Lord Ahmad, UK Minister for the Commonwealth and the UN
The UK will host the next Commonwealth Heads of State Summit in April next year. This time, the meeting of the "English-speaking club" takes on an added significance, with Britain preparing to exit the European Union and seek stronger trade and cultural ties with the rest of the world. Lord Ahmad of Wimbledon (pictured, right), Minister for the Commonwealth at the Foreign and Commonwealth office, talks to Anver Versi on why the body is more relevant than ever in today's world.
What is the Commonwealth's role now in the current global environment?
What makes the Commonwealth quite unique is that there is a snared common culture, a common history, common governance principles.
There's much replicated in terms of the way we do business; our justice and educational systems are intrinsically linked and of course, we have a common language. These are major strengths and foundations on which to build an organisation. To have all of this already in place is a huge opportunity for all of us.
When you look at Commonwealth trade specifically, it currently stands at about 687 bn [pounds sterling] across the 52 member countries. Bv 2020, we are looking at over a trillion pounds' worth of trade.
The forthcoming Summit provides a great opportunity for the Heads of Government meeting there to actually not just renew that but to see how we can strengthen areas of trade. I think that will be a key aspect of our focus.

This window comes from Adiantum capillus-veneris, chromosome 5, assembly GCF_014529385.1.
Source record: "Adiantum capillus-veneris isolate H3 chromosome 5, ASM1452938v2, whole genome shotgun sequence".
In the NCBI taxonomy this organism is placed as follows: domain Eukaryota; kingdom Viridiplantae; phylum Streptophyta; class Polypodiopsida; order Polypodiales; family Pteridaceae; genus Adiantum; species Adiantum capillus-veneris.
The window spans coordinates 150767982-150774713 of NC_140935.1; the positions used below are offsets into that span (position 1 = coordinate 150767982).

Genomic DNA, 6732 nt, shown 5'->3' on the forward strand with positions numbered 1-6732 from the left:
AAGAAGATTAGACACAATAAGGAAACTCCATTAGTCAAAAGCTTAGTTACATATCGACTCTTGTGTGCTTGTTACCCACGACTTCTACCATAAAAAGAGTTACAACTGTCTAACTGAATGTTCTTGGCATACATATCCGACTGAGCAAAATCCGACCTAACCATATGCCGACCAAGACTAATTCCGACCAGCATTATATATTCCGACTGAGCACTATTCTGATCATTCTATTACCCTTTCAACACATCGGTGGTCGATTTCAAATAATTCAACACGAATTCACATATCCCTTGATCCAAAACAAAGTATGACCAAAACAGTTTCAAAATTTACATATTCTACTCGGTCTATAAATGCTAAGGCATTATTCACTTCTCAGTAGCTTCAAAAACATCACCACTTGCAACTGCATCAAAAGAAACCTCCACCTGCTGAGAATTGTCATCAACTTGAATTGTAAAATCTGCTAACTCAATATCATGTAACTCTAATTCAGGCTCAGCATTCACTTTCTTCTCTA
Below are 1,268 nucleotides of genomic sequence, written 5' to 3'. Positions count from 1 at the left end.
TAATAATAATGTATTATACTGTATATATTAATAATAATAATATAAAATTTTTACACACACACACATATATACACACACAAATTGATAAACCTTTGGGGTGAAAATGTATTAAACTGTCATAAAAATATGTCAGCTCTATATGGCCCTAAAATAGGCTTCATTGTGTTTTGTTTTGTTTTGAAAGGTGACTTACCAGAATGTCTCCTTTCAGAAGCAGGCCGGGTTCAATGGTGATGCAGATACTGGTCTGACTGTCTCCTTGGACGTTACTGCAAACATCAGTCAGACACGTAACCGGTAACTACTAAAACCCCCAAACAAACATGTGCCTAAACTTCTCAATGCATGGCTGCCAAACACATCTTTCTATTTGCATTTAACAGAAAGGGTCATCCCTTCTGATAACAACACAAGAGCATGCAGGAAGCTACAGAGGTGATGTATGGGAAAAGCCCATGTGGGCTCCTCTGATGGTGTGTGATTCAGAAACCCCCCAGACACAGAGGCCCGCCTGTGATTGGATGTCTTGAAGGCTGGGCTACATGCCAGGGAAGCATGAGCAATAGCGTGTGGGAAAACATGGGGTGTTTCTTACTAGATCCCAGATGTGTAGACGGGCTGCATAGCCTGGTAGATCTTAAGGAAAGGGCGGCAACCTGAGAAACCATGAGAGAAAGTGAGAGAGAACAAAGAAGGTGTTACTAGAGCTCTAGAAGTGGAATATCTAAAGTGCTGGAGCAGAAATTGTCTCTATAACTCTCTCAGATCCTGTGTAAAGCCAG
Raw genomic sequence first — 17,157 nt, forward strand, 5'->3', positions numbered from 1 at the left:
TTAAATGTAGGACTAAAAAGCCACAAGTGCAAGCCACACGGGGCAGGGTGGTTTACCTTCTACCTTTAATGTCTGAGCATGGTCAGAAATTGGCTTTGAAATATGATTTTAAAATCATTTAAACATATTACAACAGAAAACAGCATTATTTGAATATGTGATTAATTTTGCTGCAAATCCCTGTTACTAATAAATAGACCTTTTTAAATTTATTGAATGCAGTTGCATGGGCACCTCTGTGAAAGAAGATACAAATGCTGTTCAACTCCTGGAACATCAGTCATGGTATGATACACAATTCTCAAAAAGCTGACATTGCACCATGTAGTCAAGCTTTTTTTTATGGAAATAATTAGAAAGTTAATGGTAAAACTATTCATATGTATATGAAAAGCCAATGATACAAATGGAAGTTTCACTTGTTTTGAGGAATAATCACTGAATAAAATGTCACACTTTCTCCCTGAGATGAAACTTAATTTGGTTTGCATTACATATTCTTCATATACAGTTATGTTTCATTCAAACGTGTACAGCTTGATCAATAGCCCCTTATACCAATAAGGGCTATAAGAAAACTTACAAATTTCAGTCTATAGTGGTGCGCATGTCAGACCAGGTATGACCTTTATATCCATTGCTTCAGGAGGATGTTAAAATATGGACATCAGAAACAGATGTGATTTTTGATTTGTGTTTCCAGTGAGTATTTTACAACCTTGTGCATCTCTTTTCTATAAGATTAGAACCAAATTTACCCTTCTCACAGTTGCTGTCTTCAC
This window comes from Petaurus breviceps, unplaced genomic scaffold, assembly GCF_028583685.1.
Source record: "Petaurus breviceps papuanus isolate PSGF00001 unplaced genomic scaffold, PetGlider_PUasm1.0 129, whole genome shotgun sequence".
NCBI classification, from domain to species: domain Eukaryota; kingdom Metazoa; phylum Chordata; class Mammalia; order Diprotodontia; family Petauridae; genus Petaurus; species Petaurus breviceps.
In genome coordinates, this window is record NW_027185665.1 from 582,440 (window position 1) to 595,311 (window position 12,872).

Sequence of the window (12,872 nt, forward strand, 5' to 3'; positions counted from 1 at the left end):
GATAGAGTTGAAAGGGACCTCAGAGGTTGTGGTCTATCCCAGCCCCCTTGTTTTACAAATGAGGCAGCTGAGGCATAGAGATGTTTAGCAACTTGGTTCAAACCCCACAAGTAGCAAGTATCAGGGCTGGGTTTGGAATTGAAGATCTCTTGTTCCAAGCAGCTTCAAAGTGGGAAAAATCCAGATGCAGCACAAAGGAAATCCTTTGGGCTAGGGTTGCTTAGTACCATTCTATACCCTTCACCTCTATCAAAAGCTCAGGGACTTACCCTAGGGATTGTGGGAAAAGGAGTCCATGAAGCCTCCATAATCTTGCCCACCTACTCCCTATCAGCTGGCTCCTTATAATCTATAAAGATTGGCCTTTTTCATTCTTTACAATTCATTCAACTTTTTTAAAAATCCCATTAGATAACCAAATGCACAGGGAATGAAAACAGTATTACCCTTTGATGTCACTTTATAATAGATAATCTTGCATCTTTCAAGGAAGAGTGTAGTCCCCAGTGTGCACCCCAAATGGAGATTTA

How much of this figure of 687bn [pounds sterling] would you say is Africa's contribution?
I think we're looking at around 40bn [pounds sterling]. I know for example that our trade with Ghana currently, to make it specific to my recent visit there, has a value of just over 1bn [pounds sterling] in terms of bilateral trade. And there's a lot of bilateral trade, UK-Africa, Africa-Asia and the other way around.
When we look at sectors such as banking and technology for example, India comes to mind for obvious reasons, in terms of how the world is becoming more global.
In view of Brexit, how important is the Commonwealth going to be to the UK, particularly UK trade? Well first of all, to dispel any myths that are out there; there are some who perhaps think that the fact that we are talking more strongly, positively, on the nature of the Commonwealth is because Brexit has happened.
Had the vote gone the other way, I can assure you that we would still have been hosting the Summit here in London...